The Third Lunar Eclipse of 2020!

The Third Lunar Eclipse of 2020!
Image source: Google

The third lunar eclipse is going to happen on July 4. People of some regions will be able to see this Penumbral lunar eclipse. It can also be called the "Buck Moon" lunar eclipse. The first lunar eclipse of 2020 took place in January, followed by the second in June and the third lunar eclipse of the year in July. Unfortunately, people in India will not be able to see this eclipse directly.

In a lunar eclipse, Earth’s shadow falls on the moon. If the moon passes through the dark central shadow of Earth- the umbra, a partial or total lunar eclipse takes place. If the moon only passes through the outer part of the shadow- the penumbra, a subtle penumbral eclipse occurs.

Penumbral Lunar Eclipse:

An eclipse of the moon can only happen at full moon, when the sun, Earth and moon line up in space, with Earth in the middle. At such times, Earth’s shadow falls on the moon, creating a lunar eclipse. Lunar eclipses happen a minimum of two times to a maximum of five times a year. There are three kinds of lunar eclipses: total, partial and penumbral.

In a total eclipse of the moon, the inner part of Earth’s shadow, called the umbra, falls on the moon’s face. At mid-eclipse, the entire moon is in shadow, which may appear blood red.

In a partial lunar eclipse, the umbra takes a bite out of only a fraction of the moon. The dark bite grows larger, and then recedes, never reaching the total phase.

In a penumbral lunar eclipse, only the more diffuse outer shadow of Earth – the penumbra – falls on the moon’s face. This third kind of lunar eclipse is much more subtle, and much more difficult to observe, than either a total or partial eclipse of the moon. There is never a dark bite taken out of the moon, as in a partial eclipse. The eclipse never progresses to reach the dramatic minutes of totality. At best, at mid-eclipse, very observant people will notice dark shading on the moon’s face. Others will look and notice nothing at all.

According to eclipse expert, Fred Espenak, about 35% of all eclipses are penumbral. Another 30% are partial eclipses, where it appears as if a dark bite has been taken out of the moon. And the final 35% go all the way to becoming total eclipses of the moon, a beautiful natural event.

Because the penumbra is slightly darker than the dark core of the Earth's shadow, it is difficult to see this eclipse. This is why Penumbral Lunar Eclipse is sometimes considered a full lunar eclipse by the people.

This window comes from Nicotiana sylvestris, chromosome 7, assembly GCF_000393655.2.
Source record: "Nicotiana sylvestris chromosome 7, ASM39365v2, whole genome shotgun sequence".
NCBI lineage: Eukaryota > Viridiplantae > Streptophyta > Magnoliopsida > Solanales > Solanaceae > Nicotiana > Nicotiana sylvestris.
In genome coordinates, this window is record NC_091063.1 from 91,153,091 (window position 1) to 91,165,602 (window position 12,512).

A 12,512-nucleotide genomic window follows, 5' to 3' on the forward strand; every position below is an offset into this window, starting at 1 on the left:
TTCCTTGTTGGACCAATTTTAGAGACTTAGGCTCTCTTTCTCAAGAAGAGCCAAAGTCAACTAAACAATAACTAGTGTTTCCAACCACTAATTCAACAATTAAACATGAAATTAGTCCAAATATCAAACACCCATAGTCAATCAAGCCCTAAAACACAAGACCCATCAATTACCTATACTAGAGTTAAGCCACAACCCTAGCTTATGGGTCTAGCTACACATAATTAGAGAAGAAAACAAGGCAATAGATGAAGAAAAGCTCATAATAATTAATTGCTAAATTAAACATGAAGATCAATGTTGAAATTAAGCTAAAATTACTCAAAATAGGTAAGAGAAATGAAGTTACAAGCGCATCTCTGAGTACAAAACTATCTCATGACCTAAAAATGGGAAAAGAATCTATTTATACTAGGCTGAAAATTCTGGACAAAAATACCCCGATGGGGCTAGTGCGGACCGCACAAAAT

According to NASA, as there will be a full moon at 12:44 am EDT on July 5 (10:14 am Indian time) and it will be the first full moon of summer (in the US), the Algonquin tribe called this full moon the Buck Moon.

In India, there is a tradition to worship Guru on Aashadh month full moon. On this day, gift your guru according to your ability and seek his blessings. Do special worship to your presiding deity. If you want, you can also such auspicious readings. On this day, donate money and food grains to the needy people. There is a tradition of telling the story of Lord Satyanarayana on the full moon.

Birth anniversary of Maharishi Ved Vyas

Maharishi Veda Vyas was born on the full moon of Ashadha month in ancient times. Ved Vyas blessed Gandhari to have a hundred sons. After this Poornima, the month of Shivaji's beloved Sawan will begin from July 6.

According to Time and Date data, the lunar eclipse will begin on July 4 at 11:07 pm EDT (Indian time on July 5 at 8:37 am) and July 5 at 12:29 pm EDT (Indian time (July 5 at 9 am: 59 hrs) will reach its peak. It will last for 2 hours 45 minutes after which the lunar eclipse will end on July 5 at 1:52 pm EDT (July 5 at 11:22 pm Indian time).

According to religious beliefs, the moon or sun is afflicted at the time of the eclipse, so religious and manglik actions are forbidden. At the time of eclipse one should chant Lord Vasudev or Shri Krishna mantra. On this day, you should chant-

“Om Namo Bhagavate Vasudevaya” or “Shrikrishnayya Srivasudevaya Hareye Parmatmne”, systematically “Kleshnasayya Govindaye Namo Namah Mantra”.

To witness such events, Penumbral lunar eclipses and other such astronomical events are often streamed on popular YouTube channels, including the ‘Slooh’ and ‘Virtual Telescope’ websites. If you live in one of the areas where this lunar eclipse will be visible, you will be able to see it without any special equipment. People from other countries will be able to watch it from home via YouTube channels.